4-Out of respect for the elderly, young people usually give up their seats for an aged person on a crowded bus or subway train. Nowadays some young people do not but most still do. Most Koreans wouldn't expect a foreigner to do this, but if you do it will make you look like a well-mannered guest in their country.
5-Koreans shake hands and bow at the same time. The depth of the bow depends on the relative seniority of the two people.
6-When you receive something (a present, a cup, a pen, etc.) from an older person, you should use two hands when receiving it, with a bow. If it's small enough for one hand, use one hand to receive it and the other under your forearm or your lower chest (for support). When you are shaking hands with an older person, use two hands. If the person receiving the gift is younger or lower in stature, passing with one hand is acceptable.
7-Confucian tradition also demands that the elderly be treated at all times with the utmost respect. When elders are present, young Koreans would never lounge around, wear sunglasses, or expect to eat first.
8-Relationships with friends are the one area where Koreans can view each other as equals. Friends, however, really means those born the same year who are, therefore, the same age and capable of being equal.


third
Korean Food



Korean foods are definitely different from foods elsewhere in the world. The one attribute which stands out the most is spiciness. The other is that many dishes are served at room temperature(yest some are served boiling hot). Korean food has a distinctive flavor, with the use of various vegetables and spices to complement the meats. Hanjongshik (한정식) literally means "full course Korean meal" which consists of grilled fish, steamed short ribs, and multiple side dishes. The usual Korean meal is rather elaborate when served in a restaurant even if defined only by the quantity offered.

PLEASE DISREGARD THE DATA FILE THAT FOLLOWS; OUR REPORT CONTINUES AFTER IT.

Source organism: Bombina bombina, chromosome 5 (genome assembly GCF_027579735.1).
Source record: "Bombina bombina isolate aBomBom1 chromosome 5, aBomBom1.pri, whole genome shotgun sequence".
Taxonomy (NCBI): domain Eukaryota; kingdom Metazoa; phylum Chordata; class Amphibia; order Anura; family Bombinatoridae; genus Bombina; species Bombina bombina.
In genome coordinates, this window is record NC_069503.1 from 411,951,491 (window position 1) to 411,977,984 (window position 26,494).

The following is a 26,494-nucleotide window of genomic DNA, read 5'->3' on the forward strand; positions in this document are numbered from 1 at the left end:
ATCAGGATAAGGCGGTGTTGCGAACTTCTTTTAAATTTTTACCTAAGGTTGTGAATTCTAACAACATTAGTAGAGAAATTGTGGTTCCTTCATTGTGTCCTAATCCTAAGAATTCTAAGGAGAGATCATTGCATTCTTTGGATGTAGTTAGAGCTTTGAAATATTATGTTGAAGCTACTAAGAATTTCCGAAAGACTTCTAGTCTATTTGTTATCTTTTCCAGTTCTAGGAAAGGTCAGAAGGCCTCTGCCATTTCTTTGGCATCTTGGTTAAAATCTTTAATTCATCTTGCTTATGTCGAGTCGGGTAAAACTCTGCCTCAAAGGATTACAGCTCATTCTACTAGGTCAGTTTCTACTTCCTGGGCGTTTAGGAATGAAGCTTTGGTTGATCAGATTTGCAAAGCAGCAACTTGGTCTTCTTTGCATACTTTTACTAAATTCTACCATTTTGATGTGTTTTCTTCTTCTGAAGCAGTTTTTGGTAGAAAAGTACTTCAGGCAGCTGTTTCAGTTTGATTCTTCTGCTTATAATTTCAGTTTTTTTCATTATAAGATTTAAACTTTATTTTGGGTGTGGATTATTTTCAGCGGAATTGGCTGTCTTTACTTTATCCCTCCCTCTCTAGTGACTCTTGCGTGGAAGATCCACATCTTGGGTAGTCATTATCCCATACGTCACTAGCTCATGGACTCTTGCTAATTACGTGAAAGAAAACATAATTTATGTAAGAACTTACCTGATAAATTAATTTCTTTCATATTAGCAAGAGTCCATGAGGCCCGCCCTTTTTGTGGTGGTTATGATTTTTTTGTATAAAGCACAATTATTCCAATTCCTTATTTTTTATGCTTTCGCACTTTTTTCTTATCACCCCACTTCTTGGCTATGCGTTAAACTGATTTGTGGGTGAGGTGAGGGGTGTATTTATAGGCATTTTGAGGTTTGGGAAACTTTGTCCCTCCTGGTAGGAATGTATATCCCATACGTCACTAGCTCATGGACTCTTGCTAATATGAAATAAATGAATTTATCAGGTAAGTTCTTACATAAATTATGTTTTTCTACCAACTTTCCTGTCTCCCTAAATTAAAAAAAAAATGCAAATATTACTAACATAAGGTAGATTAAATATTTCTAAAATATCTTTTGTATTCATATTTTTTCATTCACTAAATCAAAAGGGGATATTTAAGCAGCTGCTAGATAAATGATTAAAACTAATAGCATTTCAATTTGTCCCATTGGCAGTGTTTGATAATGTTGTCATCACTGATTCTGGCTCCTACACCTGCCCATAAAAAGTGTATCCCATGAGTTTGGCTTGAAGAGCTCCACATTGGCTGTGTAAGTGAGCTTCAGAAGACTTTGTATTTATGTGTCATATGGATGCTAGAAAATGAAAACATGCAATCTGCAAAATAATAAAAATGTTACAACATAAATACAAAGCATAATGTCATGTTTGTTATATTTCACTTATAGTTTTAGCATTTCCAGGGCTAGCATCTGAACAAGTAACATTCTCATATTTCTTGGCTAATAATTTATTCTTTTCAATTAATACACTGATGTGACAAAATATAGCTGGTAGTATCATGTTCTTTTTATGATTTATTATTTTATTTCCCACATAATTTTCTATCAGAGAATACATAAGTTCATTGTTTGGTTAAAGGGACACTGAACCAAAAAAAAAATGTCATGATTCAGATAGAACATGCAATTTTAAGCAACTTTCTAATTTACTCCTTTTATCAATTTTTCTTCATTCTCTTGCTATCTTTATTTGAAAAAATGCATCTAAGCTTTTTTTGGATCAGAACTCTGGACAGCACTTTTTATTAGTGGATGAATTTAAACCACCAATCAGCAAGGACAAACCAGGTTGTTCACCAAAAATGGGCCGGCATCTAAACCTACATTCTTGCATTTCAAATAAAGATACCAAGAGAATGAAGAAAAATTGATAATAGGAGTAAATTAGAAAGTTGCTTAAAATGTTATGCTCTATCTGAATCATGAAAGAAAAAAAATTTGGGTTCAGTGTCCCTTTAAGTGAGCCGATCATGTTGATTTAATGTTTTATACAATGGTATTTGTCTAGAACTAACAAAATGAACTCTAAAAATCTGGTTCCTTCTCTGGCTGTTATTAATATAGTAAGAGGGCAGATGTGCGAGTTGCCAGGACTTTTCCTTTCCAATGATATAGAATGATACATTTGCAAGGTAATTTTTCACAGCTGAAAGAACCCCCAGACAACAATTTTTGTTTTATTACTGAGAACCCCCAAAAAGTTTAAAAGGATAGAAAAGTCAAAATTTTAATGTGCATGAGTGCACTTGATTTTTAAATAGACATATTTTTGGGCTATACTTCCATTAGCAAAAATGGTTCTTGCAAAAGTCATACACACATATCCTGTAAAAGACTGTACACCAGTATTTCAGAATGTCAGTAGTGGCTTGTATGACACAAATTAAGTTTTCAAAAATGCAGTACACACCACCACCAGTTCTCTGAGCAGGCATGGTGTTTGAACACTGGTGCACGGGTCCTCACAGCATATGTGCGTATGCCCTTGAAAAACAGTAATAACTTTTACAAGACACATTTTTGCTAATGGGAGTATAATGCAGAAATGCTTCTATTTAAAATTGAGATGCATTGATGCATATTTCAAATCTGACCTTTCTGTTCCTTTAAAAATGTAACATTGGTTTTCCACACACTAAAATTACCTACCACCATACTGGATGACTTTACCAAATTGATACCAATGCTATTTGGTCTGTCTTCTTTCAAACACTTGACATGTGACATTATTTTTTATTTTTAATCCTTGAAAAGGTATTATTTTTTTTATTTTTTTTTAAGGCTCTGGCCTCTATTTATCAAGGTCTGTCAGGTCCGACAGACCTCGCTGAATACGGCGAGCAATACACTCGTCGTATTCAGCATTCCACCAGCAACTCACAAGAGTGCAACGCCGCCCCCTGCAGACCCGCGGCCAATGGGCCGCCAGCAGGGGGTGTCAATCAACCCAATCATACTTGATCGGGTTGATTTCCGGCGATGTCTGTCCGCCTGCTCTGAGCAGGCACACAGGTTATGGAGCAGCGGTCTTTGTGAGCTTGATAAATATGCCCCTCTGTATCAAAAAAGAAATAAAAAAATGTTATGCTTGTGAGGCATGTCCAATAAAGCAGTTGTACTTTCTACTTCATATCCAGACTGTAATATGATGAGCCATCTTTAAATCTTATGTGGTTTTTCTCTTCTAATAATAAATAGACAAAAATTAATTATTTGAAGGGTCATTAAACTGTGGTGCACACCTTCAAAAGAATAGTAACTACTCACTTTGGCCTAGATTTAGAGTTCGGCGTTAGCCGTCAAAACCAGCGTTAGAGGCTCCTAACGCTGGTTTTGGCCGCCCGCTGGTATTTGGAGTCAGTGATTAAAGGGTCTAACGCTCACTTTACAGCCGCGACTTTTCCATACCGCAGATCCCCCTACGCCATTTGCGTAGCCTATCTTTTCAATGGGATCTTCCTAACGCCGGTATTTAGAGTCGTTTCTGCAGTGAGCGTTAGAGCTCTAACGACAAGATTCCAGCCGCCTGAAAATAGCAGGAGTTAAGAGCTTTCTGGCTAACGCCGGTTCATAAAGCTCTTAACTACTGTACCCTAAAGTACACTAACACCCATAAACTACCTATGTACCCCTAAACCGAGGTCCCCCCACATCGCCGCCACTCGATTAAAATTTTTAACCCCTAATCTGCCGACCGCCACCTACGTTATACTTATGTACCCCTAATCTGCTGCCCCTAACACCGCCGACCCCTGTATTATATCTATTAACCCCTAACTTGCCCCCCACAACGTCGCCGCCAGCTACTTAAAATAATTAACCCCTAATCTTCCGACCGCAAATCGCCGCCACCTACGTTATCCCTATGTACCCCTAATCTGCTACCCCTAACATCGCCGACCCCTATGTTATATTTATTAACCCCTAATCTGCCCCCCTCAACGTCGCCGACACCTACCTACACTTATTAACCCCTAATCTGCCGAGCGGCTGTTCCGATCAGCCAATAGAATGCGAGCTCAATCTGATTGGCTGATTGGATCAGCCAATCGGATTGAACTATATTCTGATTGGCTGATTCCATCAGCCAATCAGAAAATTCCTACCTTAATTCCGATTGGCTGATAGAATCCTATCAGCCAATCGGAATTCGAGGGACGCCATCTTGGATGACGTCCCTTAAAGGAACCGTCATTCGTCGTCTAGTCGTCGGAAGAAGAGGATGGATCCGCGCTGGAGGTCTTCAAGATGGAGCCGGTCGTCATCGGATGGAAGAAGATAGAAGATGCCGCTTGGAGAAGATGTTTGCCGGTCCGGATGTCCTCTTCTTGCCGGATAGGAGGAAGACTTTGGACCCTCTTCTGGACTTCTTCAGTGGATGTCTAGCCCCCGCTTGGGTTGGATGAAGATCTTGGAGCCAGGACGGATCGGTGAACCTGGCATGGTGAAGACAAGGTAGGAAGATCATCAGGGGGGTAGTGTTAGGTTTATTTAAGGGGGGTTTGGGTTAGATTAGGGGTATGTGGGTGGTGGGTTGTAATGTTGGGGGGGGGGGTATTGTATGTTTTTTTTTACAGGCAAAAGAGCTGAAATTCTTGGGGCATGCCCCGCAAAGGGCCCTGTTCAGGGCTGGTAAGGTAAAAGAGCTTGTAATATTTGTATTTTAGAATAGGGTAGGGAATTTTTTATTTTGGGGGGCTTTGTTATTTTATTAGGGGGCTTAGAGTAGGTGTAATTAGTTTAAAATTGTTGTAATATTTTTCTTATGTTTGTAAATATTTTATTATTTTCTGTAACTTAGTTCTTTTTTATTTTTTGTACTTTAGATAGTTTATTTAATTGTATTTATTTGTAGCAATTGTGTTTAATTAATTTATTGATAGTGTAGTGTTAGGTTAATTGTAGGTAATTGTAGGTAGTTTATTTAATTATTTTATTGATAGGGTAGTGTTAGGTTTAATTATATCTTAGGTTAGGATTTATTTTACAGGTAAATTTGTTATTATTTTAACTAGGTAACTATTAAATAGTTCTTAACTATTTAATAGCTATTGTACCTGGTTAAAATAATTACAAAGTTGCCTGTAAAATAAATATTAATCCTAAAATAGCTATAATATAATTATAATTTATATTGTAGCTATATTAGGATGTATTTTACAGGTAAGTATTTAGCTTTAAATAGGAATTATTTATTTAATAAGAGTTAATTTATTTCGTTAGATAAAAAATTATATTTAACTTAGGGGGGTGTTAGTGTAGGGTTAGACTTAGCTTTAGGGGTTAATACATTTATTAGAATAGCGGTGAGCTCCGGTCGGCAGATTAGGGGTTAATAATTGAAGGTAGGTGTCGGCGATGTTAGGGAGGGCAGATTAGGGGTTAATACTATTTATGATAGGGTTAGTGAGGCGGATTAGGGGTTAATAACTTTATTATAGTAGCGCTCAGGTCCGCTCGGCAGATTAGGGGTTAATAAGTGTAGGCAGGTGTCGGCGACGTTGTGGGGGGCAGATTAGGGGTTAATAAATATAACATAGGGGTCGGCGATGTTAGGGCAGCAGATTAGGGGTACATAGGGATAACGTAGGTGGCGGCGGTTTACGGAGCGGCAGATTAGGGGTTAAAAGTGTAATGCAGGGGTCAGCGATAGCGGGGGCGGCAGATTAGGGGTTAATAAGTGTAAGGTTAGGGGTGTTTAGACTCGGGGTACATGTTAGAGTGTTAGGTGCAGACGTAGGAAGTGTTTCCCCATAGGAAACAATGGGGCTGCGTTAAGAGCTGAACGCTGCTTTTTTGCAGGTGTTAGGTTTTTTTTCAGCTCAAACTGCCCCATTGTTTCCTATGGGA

The staple of the Korean diet is kimchi (김치). It has become, through tradition and enduring style, almost a religious activity to prepare. Kimjang (김장), which occurs in the autumn harvest season, is the most important annual social event of Korea, at which time the dish is composed in great quantities. The ingredients are trucked in in huge piles. The women gather in groups to spend hours cutting, washing and salting the cabbage and white radishes. Then they are dosed with red pepper, then garlicked and pickled. The concoction is then buried in huge earthenware crocks to keep it fresh yet fermenting though the winter months. By the time comes to feast upon the final product, it is fiery hot. Some kimchi is milder, such as a light brine kimchi, usually prepared in the summer months when kimchi is difficult to retain its freshness. There is also a type of light kimchi soup, fermented water with vegetables which is usually served aside a variety of other side dishes.



2

Numerous meat dishes are available. The most popular of these is pulgogi (불고기), or "fire beef," which can be thinly sliced marinated beef, marinated ribs, unmarinated sliced beef or unmarinated sliced pork. Some call it barbecued beef, and is appreciated by many Western people. It is broiled in a convex slotted brazier with a catcher for collecting the rich juices which can be made into a delicious soup after the meal. Kalbi (갈비), steamed or broiled marinated beef or pork short ribs, is also quite popular, and is more tender than pulgogi. Shinsillo is a delicious mixture of meat, fish, vegetables and bean curd. It is served simmered in a beef broth over a charcoal broiler with a small chimney. It is also sometimes served with eggs and gingko nuts.